This treaty between Saudi Arabia and the US mentioned above saw its full expression during the First Gulf War in 1990 and 1991. Since that time, we have seen increased US military involvement in the Middle East. The pertinent question is why is this the case? The US, as part of the West, depends on cheap and reliable supplies of energy, which in this case come from the Middle East. However, there have been unintended consequences of the US involvement in the First Gulf War.

One unintended consequence has been the emergence of global terrorism – the bombing of the US embassies in Africa, terrorist attacks on US military ships in Arab waters, and finally, the destruction of the World Trade Center in 2001 after a failed attempt in 1993. The action against Al Qaeda in Afghanistan led to the further US war in Iraq. The involvement of the US in so many conflicts may have led indirectly to the US great recession in 2008.

Much of the activity now occurring in the Middle East makes military conflict increasingly likely. The Saudi Arabian war against Yemen’s Houthi rebels is essentially a proxy war between Saudi Arabia, a US ally, against the Houthi rebels, who are sponsored by Iran. In addition, Israel is now pursuing what appears to be a war against Hezbollah in Lebanon. Further, Israel plans to annex lands which they won via war and this has the potential of igniting the region into serious armed conflict. Furthermore, given that Iran may have access to nuclear technology and any restraints on it have dissolved, given the breakdown of the anti-nuclear pact made with the US, Europe and China, we cannot rule out the use of nuclear weapons in that part of the world, or worse yet, the possibility of such technology falling into the wrong hands.

All of these occurrences have created challenges which we in this region now face. There now exist networks of money laundering and financing of terrorism legislation around the world, and in this region, this has the potential of hobbling our ability to participate in international trade. The issue of de-risking, which is the severing of correspondent banking relationships, will eventually, if it is not challenged by our leaders, isolate us economically. The severing of these corresponding banking relationships has much to do with the compliance costs these international banks have with their regulators at home, and the fear that small countries such as ours may be used as a means of financing terrorist activity.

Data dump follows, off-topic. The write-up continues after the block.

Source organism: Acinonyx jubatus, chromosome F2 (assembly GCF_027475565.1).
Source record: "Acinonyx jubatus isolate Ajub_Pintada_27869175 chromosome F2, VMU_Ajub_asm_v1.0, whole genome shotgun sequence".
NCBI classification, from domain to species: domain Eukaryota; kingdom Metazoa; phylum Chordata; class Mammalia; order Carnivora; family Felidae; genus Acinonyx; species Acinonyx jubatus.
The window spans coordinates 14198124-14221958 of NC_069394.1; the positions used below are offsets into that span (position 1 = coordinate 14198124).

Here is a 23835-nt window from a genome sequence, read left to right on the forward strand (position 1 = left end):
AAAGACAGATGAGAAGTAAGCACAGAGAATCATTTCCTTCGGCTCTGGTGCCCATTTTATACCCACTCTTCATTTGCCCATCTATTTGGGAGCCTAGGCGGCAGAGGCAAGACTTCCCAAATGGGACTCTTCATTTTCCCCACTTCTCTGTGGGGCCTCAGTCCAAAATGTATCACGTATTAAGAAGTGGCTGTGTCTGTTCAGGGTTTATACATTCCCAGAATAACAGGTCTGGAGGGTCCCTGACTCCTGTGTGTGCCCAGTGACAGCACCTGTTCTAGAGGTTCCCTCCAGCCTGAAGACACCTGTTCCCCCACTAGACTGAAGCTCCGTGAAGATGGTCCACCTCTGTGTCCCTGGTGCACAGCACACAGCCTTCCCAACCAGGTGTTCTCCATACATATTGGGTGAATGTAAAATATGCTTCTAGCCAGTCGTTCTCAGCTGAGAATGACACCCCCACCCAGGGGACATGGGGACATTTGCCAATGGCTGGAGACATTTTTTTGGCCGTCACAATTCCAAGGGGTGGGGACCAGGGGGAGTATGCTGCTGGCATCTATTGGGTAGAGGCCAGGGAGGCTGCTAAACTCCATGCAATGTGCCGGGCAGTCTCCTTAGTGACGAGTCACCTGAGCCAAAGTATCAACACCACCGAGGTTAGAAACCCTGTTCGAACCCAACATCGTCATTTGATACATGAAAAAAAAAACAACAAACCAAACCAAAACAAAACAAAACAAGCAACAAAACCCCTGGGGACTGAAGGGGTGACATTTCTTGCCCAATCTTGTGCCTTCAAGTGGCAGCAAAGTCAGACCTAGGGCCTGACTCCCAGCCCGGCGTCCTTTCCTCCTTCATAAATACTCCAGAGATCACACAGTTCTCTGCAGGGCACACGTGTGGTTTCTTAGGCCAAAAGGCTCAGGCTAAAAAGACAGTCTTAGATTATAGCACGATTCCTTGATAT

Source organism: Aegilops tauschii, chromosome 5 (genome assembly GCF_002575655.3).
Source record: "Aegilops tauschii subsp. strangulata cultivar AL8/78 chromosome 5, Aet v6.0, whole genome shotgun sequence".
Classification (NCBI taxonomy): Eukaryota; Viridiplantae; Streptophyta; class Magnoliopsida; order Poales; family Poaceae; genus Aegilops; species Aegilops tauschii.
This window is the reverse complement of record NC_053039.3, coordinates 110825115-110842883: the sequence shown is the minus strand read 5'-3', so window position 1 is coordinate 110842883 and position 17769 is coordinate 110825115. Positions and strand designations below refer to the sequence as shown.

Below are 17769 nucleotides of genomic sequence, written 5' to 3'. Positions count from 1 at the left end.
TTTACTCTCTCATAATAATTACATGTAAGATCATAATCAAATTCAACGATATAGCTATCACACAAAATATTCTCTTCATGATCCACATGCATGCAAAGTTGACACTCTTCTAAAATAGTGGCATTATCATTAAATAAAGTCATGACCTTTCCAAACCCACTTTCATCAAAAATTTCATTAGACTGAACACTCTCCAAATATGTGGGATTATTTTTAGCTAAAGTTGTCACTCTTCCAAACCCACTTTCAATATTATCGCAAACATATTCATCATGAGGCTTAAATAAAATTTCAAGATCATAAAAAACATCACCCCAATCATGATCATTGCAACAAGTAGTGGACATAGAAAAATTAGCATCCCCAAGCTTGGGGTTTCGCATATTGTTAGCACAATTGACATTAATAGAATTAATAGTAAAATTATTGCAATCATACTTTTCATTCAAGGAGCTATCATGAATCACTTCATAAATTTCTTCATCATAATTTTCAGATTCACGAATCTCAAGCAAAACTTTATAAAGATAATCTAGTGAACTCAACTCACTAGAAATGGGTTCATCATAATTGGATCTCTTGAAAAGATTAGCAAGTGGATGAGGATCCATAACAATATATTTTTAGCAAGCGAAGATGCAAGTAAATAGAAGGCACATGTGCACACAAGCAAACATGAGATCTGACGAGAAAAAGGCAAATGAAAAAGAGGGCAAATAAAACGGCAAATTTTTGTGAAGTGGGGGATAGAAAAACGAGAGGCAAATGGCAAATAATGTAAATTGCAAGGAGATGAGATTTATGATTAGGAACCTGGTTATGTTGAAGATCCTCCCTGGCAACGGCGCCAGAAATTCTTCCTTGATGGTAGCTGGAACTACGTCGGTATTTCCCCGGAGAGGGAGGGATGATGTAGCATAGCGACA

The possibility of serious armed conflict breaking out in the Middle East has risen dramatically with the attack on Saudi Arabia’s oil processing facilities earlier this week. The price of oil rose immediately on the world oil markets as a result. The implications of such news for oil dependent economies such as ours are serious. The Barbados oil import bill was BDS $700 million in 2018 and any price increases may disrupt our balance of payments, and just as importantly, increase consumers electricity bills. Barbados has been investing in alternative energy such as photovoltaic as a strategy in reducing its oil dependency. Perhaps we need to accelerate this trend.

Edward Hunte, an Attorney-at-Law, is the holder of an MBA with concentrations in Economics & Finance. He was also an economist with the Ministry of Finance and Economic Affairs; email: [email protected]

The post The growing instability in the Middle East appeared first on Barbados Today.

Next Post

POs still useful

I want to seek to do some ‘out of season’ education focused around intimate partner violence (IPV) with this week’s offering. As I have said before, the way we consume information about intimate partner violence makes it very time-bound to the period immediately after an incident happens. The focus is […]